Loving life on the hook!

Meshach Crew clear and standing by....

January 22, 2010

Sea Creatures on the Bay in Puerto Vallarta by Tristan

We saw some whales when we sailed to Punta de Mita. The Humpback Whales are here to have their calves. The whales were really close to Meshach and we had fun watching them. My favorite animal was the sea turtles. I got to hold and release the baby sea turtles that were only 24 hours old. I hope my turtle makes it and I hope that all the other turtles make it. Only 1 in 100 usually make it. It was cute to see them walk into the sea at sunset. Later we saw them hatching out of the nest. The nest is a hole in the sand that is two feet down. They are underground for 45-60 days. I also saw puffer fish, dolphins and bat rays. I love sea creatures.
By Tristan


January 09, 2010

Nomads

no·mad (nmd) - A member of a group of people who have no fixed home and move according to the seasons from place to place in search of food, water, and grazing land.

1. Yes I am a member of a group of people. It's a small group, most people call a family.

2. Fixed home? Well we do have a fixed home, but it is currently being occupied by another group ( family) and our current home is a 45' sailboat, which could or could not be fixed.

3. We do move according to the weather, hurricane season, rainy season and cruising season.

We also go place to place in search of food, may it be the local markets, tiendas ( local convenient stores), other peoples boats, and the occasional big box store (shhh don't tell ).

4. Water - Well we make our own. That is unless we are in a fixed spot, say tied to dock, in a marina with dead fish and other nastiness floating by. Then I guess we do look for water.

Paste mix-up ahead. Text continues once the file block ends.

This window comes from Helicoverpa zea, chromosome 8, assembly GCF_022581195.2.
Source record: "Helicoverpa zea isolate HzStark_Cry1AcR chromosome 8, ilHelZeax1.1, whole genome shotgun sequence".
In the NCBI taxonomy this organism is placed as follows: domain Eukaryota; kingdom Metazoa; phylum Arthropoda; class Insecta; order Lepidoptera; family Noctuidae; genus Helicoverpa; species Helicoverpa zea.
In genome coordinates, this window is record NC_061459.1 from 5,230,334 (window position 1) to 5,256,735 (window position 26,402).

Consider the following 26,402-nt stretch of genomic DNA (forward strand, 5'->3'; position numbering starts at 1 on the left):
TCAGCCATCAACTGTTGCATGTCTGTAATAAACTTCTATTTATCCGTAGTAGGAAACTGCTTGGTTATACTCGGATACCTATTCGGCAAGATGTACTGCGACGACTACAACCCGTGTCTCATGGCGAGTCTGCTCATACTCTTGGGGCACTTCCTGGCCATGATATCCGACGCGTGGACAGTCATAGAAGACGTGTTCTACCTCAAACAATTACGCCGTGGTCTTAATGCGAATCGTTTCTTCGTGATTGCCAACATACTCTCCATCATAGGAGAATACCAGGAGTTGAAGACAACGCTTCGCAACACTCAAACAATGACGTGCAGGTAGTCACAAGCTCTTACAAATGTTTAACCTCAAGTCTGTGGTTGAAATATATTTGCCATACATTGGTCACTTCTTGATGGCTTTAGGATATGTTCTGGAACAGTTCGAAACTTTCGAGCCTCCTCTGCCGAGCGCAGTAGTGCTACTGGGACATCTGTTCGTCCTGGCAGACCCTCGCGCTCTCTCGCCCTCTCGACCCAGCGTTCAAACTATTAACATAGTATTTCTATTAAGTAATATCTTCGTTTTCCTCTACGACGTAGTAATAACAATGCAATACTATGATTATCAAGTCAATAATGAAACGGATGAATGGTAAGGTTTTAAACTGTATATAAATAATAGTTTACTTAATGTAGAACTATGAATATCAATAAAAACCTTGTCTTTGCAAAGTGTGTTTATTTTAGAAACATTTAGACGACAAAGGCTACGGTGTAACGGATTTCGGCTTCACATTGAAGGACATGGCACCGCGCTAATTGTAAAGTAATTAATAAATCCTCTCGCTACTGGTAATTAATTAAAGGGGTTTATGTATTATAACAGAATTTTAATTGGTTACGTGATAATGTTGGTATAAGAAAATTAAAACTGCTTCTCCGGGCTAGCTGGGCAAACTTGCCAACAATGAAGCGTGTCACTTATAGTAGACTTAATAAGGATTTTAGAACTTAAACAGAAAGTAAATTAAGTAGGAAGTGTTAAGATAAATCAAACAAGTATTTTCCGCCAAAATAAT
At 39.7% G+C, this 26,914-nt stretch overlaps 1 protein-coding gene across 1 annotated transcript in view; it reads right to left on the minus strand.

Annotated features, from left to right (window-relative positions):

5. Grazing Land - Absolutely!

We are always looking for grazing land, but that is for the sanity of our 4 and 7 year old children. Kids just need to move.

So I guess we would be considered Nomadic....

Do Nomads have their nails and hair done? Show me the Spa! This Nomad is due.

Considering the 2010 model for future travels... Do they make a four hump version?

January 04, 2010

Jungle Fever



We sailed from La Cruz Sunday leaving the backdrops of large hotels, para sailor and jet skis and replaced it with lush jungle and isolated bays. We are anchored just a few miles from Old town of Pv and found a beautiful anchorage in Boca De Tomatlan. We are the only boat in the bay and for many reasons. The first is probably because there are no other boats here, pangas are running in and out all day from this fishing village causing a nice roll, and the bay is very deep. A usual anchorage is in 15 -30 feet, here we are in 70 feet of water. It's not so much that it is deep it's that the bay is very deep until about 50 yard off the shore where the shelf comes up quickly.

The steep walls of the jungle crawl right down to the ocean and houses peek out from the canopy of trees. We have instant entertainment watching the pangas get up to speed and shoot the mouth of the shallow river, kicking up their outboard motors seconds before hitting the sand bar.